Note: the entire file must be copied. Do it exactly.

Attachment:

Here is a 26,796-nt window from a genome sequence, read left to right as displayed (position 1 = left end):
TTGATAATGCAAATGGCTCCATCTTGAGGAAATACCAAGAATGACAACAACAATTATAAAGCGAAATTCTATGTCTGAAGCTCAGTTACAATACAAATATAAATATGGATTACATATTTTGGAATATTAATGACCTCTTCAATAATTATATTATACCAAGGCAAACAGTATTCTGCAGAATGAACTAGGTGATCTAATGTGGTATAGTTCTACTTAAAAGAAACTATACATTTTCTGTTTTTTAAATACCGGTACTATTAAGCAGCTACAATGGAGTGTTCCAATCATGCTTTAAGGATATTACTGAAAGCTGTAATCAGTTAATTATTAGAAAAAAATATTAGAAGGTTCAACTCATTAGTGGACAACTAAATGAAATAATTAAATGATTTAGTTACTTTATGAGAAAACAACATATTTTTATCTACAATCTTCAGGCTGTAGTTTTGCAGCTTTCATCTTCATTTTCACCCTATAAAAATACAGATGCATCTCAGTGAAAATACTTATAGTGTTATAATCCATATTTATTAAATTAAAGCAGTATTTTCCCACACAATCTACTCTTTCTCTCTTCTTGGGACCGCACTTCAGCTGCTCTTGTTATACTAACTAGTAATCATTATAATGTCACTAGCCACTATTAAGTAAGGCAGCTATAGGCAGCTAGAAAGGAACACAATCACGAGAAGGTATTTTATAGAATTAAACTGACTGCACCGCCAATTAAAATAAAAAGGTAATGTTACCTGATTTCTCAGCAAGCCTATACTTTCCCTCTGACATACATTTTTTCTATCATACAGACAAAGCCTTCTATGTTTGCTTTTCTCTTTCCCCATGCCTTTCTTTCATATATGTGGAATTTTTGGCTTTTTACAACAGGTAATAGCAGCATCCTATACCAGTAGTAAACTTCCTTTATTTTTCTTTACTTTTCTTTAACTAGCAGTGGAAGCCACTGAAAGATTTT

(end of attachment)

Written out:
Here is a 26,796-nt window from a genome sequence, read left to right as displayed (position 1 = left end):
TTGATAATGCAAATGGCTCCATCTTGAGGAAATACCAAGAATGACAACAACAATTATAAAGCGAAATTCTATGTCTGAAGCTCAGTTACAATACAAATATAAATATGGATTACATATTTTGGAATATTAATGACCTCTTCAATAATTATATTATACCAAGGCAAACAGTATTCTGCAGAATGAACTAGGTGATCTAATGTGGTATAGTTCTACTTAAAAGAAACTATACATTTTCTGTTTTTTAAATACCGGTACTATTAAGCAGCTACAATGGAGTGTTCCAATCATGCTTTAAGGATATTACTGAAAGCTGTAATCAGTTAATTATTAGAAAAAAATATTAGAAGGTTCAACTCATTAGTGGACAACTAAATGAAATAATTAAATGATTTAGTTACTTTATGAGAAAACAACATATTTTTATCTACAATCTTCAGGCTGTAGTTTTGCAGCTTTCATCTTCATTTTCACCCTATAAAAATACAGATGCATCTCAGTGAAAATACTTATAGTGTTATAATCCATATTTATTAAATTAAAGCAGTATTTTCCCACACAATCTACTCTTTCTCTCTTCTTGGGACCGCACTTCAGCTGCTCTTGTTATACTAACTAGTAATCATTATAATGTCACTAGCCACTATTAAGTAAGGCAGCTATAGGCAGCTAGAAAGGAACACAATCACGAGAAGGTATTTTATAGAATTAAACTGACTGCACCGCCAATTAAAATAAAAAGGTAATGTTACCTGATTTCTCAGCAAGCCTATACTTTCCCTCTGACATACATTTTTTCTATCATACAGACAAAGCCTTCTATGTTTGCTTTTCTCTTTCCCCATGCCTTTCTTTCATATATGTGGAATTTTTGGCTTTTTACAACAGGTAATAGCAGCATCCTATACCAGTAGTAAACTTCCTTTATTTTTCTTTACTTTTCTTTAACTAGCAGTGGAAGCCACTGAAAGATTTT